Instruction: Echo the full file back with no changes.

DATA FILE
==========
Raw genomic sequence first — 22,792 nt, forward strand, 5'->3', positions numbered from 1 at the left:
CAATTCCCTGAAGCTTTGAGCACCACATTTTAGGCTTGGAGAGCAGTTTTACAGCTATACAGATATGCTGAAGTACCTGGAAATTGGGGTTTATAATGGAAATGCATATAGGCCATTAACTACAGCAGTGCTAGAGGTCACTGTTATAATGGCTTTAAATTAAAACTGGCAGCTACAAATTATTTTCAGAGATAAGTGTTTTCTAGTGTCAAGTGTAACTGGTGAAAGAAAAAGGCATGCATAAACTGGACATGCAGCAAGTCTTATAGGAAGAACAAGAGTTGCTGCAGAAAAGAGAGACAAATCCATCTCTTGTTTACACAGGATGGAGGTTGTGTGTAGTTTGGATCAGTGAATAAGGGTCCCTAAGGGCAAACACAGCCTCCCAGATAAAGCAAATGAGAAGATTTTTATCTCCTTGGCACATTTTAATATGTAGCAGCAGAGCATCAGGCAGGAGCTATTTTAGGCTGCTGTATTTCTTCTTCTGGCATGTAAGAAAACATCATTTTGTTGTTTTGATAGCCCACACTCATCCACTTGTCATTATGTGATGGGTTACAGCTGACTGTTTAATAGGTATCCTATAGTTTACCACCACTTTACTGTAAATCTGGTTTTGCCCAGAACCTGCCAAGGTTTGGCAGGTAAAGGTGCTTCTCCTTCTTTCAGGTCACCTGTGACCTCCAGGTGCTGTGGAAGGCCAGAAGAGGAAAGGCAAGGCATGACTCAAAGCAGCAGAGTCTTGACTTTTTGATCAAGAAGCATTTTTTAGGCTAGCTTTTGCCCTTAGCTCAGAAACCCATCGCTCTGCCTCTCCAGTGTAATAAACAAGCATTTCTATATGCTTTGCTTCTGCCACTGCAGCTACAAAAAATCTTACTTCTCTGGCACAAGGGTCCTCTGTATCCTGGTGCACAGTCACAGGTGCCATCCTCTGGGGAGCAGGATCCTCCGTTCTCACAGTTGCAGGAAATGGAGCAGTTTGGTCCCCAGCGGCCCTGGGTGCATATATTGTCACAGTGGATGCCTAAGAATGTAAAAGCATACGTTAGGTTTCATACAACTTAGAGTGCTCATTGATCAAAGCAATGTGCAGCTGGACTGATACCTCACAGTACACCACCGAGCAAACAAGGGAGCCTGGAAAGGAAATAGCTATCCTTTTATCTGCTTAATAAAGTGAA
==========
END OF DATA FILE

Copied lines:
Raw genomic sequence first — 22,792 nt, forward strand, 5'->3', positions numbered from 1 at the left:
CAATTCCCTGAAGCTTTGAGCACCACATTTTAGGCTTGGAGAGCAGTTTTACAGCTATACAGATATGCTGAAGTACCTGGAAATTGGGGTTTATAATGGAAATGCATATAGGCCATTAACTACAGCAGTGCTAGAGGTCACTGTTATAATGGCTTTAAATTAAAACTGGCAGCTACAAATTATTTTCAGAGATAAGTGTTTTCTAGTGTCAAGTGTAACTGGTGAAAGAAAAAGGCATGCATAAACTGGACATGCAGCAAGTCTTATAGGAAGAACAAGAGTTGCTGCAGAAAAGAGAGACAAATCCATCTCTTGTTTACACAGGATGGAGGTTGTGTGTAGTTTGGATCAGTGAATAAGGGTCCCTAAGGGCAAACACAGCCTCCCAGATAAAGCAAATGAGAAGATTTTTATCTCCTTGGCACATTTTAATATGTAGCAGCAGAGCATCAGGCAGGAGCTATTTTAGGCTGCTGTATTTCTTCTTCTGGCATGTAAGAAAACATCATTTTGTTGTTTTGATAGCCCACACTCATCCACTTGTCATTATGTGATGGGTTACAGCTGACTGTTTAATAGGTATCCTATAGTTTACCACCACTTTACTGTAAATCTGGTTTTGCCCAGAACCTGCCAAGGTTTGGCAGGTAAAGGTGCTTCTCCTTCTTTCAGGTCACCTGTGACCTCCAGGTGCTGTGGAAGGCCAGAAGAGGAAAGGCAAGGCATGACTCAAAGCAGCAGAGTCTTGACTTTTTGATCAAGAAGCATTTTTTAGGCTAGCTTTTGCCCTTAGCTCAGAAACCCATCGCTCTGCCTCTCCAGTGTAATAAACAAGCATTTCTATATGCTTTGCTTCTGCCACTGCAGCTACAAAAAATCTTACTTCTCTGGCACAAGGGTCCTCTGTATCCTGGTGCACAGTCACAGGTGCCATCCTCTGGGGAGCAGGATCCTCCGTTCTCACAGTTGCAGGAAATGGAGCAGTTTGGTCCCCAGCGGCCCTGGGTGCATATATTGTCACAGTGGATGCCTAAGAATGTAAAAGCATACGTTAGGTTTCATACAACTTAGAGTGCTCATTGATCAAAGCAATGTGCAGCTGGACTGATACCTCACAGTACACCACCGAGCAAACAAGGGAGCCTGGAAAGGAAATAGCTATCCTTTTATCTGCTTAATAAAGTGAA